Today, I step into the den across an exclamation point of light shining through the closed curtains. I try to be quiet, but I have to sneeze.  An uncontrollable, whistling sneeze. Mr. and Mrs. Picconi look at me. Michael looks at me with his mouth open wide. This must be a stranger’s house, not my best friend’s.
Did I do something wrong? What happened to “Oh hi, Francie, come on in. You’re the next contestant on the Price is Right.” Or, “Do you want to get an ice cream cone at Rocket Ship Park?” or “Let’s ride in Dad’s Corvette and pretend we’re movie stars.” Why are the Picconis acting stranger than usual, not funny strange—that would be normal—but creepy strange? Did all the towns on Long Island turn weird, or just ours?
Randi appears at the top of the stairs, holding an ice-pack on her head. “I can’t play today. My head’s about to explode.”
“Oh. That stinks.” I wait a minute, hoping she’s joking. “Well...guess I’ll see you at the bus stop tomorrow.” I re-zip my coat for the short trek from her front door on Hartwell Drive to mine.
“No, remember? I have to go to the doctor for some tests,” Randi reminds me. “Sorry.” She turns around, shuffles back into her bedroom, and closes the door. She doesn’t say good-bye.
The bright sun is a big fat liar today because the winter air numbs my toes.
This must be her hundredth headache, I’ve lost count. Shivering from the cold, I step inside.
“You’re back already?” Mom says as she takes my coat.
“She can’t play because of her stupid headache. Why does she have to go to the doctor for that? She always says she has a headache. Can’t she just take some aspirin?”
Dad looks up from his newspaper. “I’m sure it’s nothing, but nine-year-olds shouldn’t have recurring headaches. She might need glasses. Poor eyesight sometimes causes headaches.” He goes back to reading Newsday. A photo of President Carter’s serious face replaces Dad’s. I peek over the newspaper to see what his eyebrows tell me. He doesn’t look concerned, so I’m not concerned.
But mom’s green eyes are wide and glossy. “Don’t worry about Randi. God is watching over her.” She puts down her Good Housekeeping magazine and wraps her arms around me, squeezing so hard it hurts. “It’s better to see a doctor and find out what is wrong.” Mom’s voice quivers. And I wonder, “Why?”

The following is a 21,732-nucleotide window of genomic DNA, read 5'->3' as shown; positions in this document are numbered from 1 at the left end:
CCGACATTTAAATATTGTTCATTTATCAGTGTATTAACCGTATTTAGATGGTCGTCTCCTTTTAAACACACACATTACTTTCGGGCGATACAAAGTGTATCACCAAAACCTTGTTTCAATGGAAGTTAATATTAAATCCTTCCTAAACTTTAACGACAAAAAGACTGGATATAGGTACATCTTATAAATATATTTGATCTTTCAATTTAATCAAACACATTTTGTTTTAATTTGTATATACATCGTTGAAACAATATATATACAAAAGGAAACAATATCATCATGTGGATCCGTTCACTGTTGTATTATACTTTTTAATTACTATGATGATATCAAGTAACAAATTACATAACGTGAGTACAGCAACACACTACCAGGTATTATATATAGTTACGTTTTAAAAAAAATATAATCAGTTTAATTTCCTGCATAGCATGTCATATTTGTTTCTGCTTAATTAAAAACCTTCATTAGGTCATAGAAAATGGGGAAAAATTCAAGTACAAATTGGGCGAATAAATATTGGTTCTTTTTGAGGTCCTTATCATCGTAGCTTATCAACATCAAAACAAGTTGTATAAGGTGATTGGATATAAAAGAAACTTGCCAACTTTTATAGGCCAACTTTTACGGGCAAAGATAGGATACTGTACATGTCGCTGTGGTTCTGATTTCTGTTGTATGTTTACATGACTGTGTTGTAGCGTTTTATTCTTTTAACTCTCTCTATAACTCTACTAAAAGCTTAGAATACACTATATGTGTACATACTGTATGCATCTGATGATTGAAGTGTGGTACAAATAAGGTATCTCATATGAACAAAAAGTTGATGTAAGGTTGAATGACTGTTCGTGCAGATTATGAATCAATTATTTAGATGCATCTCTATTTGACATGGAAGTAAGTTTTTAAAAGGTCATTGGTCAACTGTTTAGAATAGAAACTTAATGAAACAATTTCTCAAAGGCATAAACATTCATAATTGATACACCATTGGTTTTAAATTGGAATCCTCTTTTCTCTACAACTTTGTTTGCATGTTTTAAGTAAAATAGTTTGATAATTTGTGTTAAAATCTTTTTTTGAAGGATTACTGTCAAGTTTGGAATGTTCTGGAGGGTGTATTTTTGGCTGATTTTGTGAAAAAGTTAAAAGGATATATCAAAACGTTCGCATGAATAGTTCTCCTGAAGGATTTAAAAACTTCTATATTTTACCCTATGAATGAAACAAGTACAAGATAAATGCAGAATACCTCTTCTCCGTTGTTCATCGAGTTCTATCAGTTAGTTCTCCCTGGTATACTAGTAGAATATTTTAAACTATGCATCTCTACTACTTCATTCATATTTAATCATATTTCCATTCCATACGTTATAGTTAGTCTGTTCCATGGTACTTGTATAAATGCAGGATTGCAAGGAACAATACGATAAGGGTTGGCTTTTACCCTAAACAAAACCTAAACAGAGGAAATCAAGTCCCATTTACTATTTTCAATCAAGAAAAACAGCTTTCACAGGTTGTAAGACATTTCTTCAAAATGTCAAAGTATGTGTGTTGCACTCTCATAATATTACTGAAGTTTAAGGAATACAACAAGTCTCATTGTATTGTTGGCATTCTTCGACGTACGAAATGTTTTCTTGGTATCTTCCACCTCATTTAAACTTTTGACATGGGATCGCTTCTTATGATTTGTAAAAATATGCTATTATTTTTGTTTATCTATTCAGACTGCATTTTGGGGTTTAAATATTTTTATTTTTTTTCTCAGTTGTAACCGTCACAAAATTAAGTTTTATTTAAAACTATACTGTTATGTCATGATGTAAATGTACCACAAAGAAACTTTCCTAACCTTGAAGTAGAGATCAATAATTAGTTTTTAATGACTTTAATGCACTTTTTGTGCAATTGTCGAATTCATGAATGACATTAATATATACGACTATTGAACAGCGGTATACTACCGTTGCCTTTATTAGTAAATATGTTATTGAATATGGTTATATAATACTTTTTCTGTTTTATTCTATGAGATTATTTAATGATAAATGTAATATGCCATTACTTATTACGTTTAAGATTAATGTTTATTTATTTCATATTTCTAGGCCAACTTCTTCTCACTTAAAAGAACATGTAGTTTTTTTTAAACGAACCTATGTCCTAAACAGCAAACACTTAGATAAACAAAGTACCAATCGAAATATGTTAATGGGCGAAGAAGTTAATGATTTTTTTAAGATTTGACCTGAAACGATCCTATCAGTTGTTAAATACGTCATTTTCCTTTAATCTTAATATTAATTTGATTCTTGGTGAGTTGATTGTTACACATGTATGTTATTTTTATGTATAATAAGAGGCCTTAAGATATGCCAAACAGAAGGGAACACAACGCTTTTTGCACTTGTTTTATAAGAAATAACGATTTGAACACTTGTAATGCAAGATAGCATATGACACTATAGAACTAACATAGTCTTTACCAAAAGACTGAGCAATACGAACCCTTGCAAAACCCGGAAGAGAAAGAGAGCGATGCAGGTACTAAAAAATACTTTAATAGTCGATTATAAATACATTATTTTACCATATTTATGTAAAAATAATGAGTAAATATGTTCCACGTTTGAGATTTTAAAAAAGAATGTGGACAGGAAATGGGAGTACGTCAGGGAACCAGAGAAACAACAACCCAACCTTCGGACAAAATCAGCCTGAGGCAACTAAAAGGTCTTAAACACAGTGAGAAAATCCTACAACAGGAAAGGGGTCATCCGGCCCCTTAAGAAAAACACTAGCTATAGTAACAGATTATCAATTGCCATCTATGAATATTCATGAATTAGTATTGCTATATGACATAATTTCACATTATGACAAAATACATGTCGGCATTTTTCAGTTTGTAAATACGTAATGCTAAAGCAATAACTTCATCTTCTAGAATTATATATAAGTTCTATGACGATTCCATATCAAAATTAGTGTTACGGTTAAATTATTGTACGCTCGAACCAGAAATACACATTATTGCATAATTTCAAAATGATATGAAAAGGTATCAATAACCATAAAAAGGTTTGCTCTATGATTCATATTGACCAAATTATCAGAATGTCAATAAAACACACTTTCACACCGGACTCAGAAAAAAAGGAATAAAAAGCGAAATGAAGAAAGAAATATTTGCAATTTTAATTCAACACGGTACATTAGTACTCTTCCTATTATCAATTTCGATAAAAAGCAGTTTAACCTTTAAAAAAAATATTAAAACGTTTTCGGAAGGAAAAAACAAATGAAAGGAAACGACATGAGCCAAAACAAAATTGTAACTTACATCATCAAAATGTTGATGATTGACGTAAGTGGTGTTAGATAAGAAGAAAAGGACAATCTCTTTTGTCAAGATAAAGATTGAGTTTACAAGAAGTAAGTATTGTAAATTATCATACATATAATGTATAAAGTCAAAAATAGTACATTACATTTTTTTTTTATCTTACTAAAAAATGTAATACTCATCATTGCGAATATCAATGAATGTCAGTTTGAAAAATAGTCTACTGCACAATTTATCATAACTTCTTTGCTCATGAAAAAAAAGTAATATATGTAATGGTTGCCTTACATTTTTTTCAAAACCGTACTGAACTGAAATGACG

Randi was supposed to be back by now. I hate riding the bus without her. She’s been gone over a week for those stupid tests. I miss her Tinker Bell laugh with the occasional snort. The rows behind me bounce with laughter. Spit wads and paper balls land next to me. Missed shots? Should I pretend to read the writing on the seatback in front of me or watch trees go by? I’d love to jump out the window and disappear in the snow.
As soon as the bus rolls down the first hill past the school, bullies and their followers rise like vampires at midnight. A quiet girl like me is high on their list of possible targets, along with the boy wearing coke-bottle glasses, and the chubby Mickey Mouse Fan Club member who carries a metal Mickey lunch box.
Twenty minutes later, the bus inches toward my corner. Way too long.
Mrs. Picconi’s station wagon is in their driveway. Yes!  They’re back from the doctor. I leap out of my seat, trip on Joey Torelli’s football helmet, and grab my sister who is at the front of the bus laughing with a group of her second-grade friends.
“Come on, Laurie.”
“I’m coming,” she groans. I run home as fast as I can run through snow and slush with a pile of schoolbooks weighing me down and Laurie screaming, “Wait up!”
“Hi, Mom. Can I go to Randi’s? She’s back. I saw her car in—”
“Francie, first come here and sit down for a minute. I have to tell you something.”             Mom reaches for my hand as a tear rolls down her cheek.


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Anonymous said…
very moving. will you be posting more